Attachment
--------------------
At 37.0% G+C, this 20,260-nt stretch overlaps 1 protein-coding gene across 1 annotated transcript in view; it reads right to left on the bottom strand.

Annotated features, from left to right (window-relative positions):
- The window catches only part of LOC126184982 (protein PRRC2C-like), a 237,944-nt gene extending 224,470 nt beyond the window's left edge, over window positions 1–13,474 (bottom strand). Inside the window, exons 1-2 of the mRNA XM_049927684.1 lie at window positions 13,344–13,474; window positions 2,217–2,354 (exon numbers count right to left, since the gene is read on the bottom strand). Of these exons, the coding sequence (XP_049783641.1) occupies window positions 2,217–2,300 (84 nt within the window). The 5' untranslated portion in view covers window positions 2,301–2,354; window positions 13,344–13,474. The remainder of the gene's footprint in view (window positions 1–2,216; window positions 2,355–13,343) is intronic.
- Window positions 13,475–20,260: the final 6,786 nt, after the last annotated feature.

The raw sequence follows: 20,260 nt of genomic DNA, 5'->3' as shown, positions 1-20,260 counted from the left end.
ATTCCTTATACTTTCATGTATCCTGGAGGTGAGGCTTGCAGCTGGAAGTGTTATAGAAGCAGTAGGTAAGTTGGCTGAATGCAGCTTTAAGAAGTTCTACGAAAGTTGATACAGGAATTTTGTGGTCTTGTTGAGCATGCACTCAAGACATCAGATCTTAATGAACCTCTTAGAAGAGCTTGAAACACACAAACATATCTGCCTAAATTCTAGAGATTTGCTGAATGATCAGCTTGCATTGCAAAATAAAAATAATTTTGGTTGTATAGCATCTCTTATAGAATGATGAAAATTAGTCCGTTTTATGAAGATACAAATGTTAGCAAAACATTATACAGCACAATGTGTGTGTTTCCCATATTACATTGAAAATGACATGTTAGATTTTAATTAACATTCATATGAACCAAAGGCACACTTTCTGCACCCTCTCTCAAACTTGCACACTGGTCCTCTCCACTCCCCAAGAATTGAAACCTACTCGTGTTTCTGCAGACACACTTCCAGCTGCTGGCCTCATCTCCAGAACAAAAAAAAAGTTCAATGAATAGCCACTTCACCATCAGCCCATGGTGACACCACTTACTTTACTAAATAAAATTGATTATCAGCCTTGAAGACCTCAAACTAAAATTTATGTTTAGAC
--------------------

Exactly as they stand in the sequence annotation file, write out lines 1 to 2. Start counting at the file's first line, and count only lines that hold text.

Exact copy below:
At 37.0% G+C, this 20,260-nt stretch overlaps 1 protein-coding gene across 1 annotated transcript in view; it reads right to left on the bottom strand.

Annotated features, from left to right (window-relative positions):